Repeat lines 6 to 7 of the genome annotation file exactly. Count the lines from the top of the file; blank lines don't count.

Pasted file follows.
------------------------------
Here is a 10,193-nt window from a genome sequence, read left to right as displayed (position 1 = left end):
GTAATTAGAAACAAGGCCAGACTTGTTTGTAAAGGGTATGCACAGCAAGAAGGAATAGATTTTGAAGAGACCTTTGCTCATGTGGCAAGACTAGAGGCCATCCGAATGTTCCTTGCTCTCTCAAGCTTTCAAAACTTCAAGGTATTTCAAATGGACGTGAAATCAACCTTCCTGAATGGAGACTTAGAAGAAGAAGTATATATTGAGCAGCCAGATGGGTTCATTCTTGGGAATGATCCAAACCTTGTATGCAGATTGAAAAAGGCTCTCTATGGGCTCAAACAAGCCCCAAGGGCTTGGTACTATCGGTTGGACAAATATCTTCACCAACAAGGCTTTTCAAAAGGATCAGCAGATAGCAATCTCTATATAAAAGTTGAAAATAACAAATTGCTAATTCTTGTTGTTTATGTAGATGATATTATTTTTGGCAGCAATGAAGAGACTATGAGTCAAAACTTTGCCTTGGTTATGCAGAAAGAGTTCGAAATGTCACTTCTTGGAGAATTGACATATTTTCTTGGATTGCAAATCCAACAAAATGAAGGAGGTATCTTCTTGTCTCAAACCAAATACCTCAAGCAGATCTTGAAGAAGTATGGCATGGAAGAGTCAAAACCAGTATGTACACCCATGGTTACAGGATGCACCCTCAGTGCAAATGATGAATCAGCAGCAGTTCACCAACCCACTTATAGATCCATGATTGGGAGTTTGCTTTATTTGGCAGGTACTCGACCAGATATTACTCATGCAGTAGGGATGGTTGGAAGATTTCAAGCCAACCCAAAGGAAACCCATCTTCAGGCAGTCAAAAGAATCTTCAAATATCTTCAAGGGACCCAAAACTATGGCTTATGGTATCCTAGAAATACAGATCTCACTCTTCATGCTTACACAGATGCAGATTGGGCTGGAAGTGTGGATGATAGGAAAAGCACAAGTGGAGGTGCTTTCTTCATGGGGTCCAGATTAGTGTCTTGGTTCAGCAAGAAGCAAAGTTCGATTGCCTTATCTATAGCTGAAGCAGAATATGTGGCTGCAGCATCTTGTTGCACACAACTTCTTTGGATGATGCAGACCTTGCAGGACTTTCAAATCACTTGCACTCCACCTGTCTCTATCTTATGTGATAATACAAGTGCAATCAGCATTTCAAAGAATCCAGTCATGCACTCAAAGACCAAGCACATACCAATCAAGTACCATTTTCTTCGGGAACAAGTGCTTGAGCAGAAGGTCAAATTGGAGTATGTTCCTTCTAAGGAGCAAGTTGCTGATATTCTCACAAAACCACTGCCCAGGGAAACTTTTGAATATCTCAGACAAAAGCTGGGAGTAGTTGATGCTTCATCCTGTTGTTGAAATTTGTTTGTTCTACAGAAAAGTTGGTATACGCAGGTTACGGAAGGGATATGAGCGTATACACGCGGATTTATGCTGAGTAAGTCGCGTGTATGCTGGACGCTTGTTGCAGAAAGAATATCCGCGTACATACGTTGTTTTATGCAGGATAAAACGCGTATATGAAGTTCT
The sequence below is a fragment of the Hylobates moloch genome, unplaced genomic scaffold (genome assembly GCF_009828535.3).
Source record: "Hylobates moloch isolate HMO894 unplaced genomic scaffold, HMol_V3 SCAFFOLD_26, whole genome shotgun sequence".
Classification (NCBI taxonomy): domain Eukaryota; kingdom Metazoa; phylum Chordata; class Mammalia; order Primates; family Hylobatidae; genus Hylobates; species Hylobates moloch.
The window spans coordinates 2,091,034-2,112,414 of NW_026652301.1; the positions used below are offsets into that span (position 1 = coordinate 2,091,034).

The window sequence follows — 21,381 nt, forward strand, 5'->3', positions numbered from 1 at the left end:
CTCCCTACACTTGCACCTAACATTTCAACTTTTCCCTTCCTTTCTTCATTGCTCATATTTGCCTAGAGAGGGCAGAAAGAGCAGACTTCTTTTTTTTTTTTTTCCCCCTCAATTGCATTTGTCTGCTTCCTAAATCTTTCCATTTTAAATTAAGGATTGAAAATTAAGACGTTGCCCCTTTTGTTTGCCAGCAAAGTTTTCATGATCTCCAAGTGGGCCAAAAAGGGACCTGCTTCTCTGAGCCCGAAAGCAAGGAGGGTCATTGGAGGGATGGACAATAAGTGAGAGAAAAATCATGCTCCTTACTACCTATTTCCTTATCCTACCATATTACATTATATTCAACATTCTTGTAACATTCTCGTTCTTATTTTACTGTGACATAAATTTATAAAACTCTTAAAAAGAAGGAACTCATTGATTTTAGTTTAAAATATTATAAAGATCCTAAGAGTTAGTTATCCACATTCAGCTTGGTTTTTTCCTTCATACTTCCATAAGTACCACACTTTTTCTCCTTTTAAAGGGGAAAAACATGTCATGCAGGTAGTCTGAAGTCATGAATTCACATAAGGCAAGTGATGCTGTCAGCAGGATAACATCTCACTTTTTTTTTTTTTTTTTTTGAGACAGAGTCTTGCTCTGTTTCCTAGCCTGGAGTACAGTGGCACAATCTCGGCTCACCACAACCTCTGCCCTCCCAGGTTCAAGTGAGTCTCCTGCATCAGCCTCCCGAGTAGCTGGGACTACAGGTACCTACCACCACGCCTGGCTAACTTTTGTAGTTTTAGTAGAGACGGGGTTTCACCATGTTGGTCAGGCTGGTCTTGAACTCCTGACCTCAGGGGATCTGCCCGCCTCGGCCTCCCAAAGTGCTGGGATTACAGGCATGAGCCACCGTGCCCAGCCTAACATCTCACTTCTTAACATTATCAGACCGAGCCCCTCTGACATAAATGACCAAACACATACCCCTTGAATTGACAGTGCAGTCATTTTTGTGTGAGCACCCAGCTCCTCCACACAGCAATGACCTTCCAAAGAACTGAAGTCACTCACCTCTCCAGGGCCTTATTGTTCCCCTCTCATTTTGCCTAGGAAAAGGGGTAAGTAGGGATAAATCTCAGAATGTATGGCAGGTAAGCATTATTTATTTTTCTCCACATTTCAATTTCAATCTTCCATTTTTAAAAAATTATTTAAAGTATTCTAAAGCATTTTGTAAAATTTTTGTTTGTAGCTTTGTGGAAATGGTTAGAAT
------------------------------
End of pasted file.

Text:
The window spans coordinates 2,091,034-2,112,414 of NW_026652301.1; the positions used below are offsets into that span (position 1 = coordinate 2,091,034).

The window sequence follows — 21,381 nt, forward strand, 5'->3', positions numbered from 1 at the left end: